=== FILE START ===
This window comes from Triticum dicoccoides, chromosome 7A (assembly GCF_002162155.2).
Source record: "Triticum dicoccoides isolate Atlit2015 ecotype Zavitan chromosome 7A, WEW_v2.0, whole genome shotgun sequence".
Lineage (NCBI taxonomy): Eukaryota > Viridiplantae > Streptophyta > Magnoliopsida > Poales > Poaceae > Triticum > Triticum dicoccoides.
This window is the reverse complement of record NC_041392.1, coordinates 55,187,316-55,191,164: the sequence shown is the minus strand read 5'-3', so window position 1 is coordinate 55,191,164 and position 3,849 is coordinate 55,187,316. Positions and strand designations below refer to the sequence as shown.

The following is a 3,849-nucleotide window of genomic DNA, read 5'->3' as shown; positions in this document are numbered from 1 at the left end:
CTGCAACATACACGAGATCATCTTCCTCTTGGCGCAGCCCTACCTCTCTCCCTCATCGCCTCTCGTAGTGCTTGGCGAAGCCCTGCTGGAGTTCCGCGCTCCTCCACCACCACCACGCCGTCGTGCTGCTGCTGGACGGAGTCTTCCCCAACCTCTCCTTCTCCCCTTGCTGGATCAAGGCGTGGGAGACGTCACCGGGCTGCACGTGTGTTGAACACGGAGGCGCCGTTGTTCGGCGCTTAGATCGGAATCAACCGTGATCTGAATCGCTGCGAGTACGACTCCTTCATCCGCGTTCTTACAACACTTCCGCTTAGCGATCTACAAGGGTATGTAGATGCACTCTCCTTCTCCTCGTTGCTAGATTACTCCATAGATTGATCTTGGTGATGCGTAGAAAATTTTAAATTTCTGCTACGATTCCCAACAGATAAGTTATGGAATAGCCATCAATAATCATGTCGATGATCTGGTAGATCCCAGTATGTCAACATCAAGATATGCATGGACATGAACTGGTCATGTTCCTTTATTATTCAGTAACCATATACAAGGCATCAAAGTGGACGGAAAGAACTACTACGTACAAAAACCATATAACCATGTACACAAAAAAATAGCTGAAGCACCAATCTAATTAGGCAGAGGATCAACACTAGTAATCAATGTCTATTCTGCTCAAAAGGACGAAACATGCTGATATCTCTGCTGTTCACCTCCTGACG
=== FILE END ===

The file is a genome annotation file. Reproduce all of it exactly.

This window comes from Triticum dicoccoides, chromosome 7A (assembly GCF_002162155.2).
Source record: "Triticum dicoccoides isolate Atlit2015 ecotype Zavitan chromosome 7A, WEW_v2.0, whole genome shotgun sequence".
Lineage (NCBI taxonomy): Eukaryota > Viridiplantae > Streptophyta > Magnoliopsida > Poales > Poaceae > Triticum > Triticum dicoccoides.
This window is the reverse complement of record NC_041392.1, coordinates 55,187,316-55,191,164: the sequence shown is the minus strand read 5'-3', so window position 1 is coordinate 55,191,164 and position 3,849 is coordinate 55,187,316. Positions and strand designations below refer to the sequence as shown.

The following is a 3,849-nucleotide window of genomic DNA, read 5'->3' as shown; positions in this document are numbered from 1 at the left end:
CTGCAACATACACGAGATCATCTTCCTCTTGGCGCAGCCCTACCTCTCTCCCTCATCGCCTCTCGTAGTGCTTGGCGAAGCCCTGCTGGAGTTCCGCGCTCCTCCACCACCACCACGCCGTCGTGCTGCTGCTGGACGGAGTCTTCCCCAACCTCTCCTTCTCCCCTTGCTGGATCAAGGCGTGGGAGACGTCACCGGGCTGCACGTGTGTTGAACACGGAGGCGCCGTTGTTCGGCGCTTAGATCGGAATCAACCGTGATCTGAATCGCTGCGAGTACGACTCCTTCATCCGCGTTCTTACAACACTTCCGCTTAGCGATCTACAAGGGTATGTAGATGCACTCTCCTTCTCCTCGTTGCTAGATTACTCCATAGATTGATCTTGGTGATGCGTAGAAAATTTTAAATTTCTGCTACGATTCCCAACAGATAAGTTATGGAATAGCCATCAATAATCATGTCGATGATCTGGTAGATCCCAGTATGTCAACATCAAGATATGCATGGACATGAACTGGTCATGTTCCTTTATTATTCAGTAACCATATACAAGGCATCAAAGTGGACGGAAAGAACTACTACGTACAAAAACCATATAACCATGTACACAAAAAAATAGCTGAAGCACCAATCTAATTAGGCAGAGGATCAACACTAGTAATCAATGTCTATTCTGCTCAAAAGGACGAAACATGCTGATATCTCTGCTGTTCACCTCCTGACG